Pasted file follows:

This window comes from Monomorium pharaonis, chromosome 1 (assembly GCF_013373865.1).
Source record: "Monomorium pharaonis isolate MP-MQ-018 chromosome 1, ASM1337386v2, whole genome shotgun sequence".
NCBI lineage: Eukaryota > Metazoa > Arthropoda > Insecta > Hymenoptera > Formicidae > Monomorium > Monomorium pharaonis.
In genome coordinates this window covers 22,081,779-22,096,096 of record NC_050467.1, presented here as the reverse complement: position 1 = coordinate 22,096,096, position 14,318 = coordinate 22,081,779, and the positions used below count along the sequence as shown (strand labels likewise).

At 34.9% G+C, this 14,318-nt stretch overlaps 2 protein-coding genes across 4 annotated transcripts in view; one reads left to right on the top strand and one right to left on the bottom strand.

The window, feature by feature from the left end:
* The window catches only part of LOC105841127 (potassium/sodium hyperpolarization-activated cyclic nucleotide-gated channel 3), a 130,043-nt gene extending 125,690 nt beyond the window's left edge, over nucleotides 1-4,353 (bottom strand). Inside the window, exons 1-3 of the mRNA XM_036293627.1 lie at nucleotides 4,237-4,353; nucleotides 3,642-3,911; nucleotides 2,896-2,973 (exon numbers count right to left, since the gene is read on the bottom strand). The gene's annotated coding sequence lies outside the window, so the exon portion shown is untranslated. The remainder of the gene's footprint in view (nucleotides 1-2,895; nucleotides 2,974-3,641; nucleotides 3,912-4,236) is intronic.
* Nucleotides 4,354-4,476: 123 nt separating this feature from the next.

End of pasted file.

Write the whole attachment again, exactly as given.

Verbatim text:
This window comes from Monomorium pharaonis, chromosome 1 (assembly GCF_013373865.1).
Source record: "Monomorium pharaonis isolate MP-MQ-018 chromosome 1, ASM1337386v2, whole genome shotgun sequence".
NCBI lineage: Eukaryota > Metazoa > Arthropoda > Insecta > Hymenoptera > Formicidae > Monomorium > Monomorium pharaonis.
In genome coordinates this window covers 22,081,779-22,096,096 of record NC_050467.1, presented here as the reverse complement: position 1 = coordinate 22,096,096, position 14,318 = coordinate 22,081,779, and the positions used below count along the sequence as shown (strand labels likewise).

At 34.9% G+C, this 14,318-nt stretch overlaps 2 protein-coding genes across 4 annotated transcripts in view; one reads left to right on the top strand and one right to left on the bottom strand.

The window, feature by feature from the left end:
* The window catches only part of LOC105841127 (potassium/sodium hyperpolarization-activated cyclic nucleotide-gated channel 3), a 130,043-nt gene extending 125,690 nt beyond the window's left edge, over nucleotides 1-4,353 (bottom strand). Inside the window, exons 1-3 of the mRNA XM_036293627.1 lie at nucleotides 4,237-4,353; nucleotides 3,642-3,911; nucleotides 2,896-2,973 (exon numbers count right to left, since the gene is read on the bottom strand). The gene's annotated coding sequence lies outside the window, so the exon portion shown is untranslated. The remainder of the gene's footprint in view (nucleotides 1-2,895; nucleotides 2,974-3,641; nucleotides 3,912-4,236) is intronic.
* Nucleotides 4,354-4,476: 123 nt separating this feature from the next.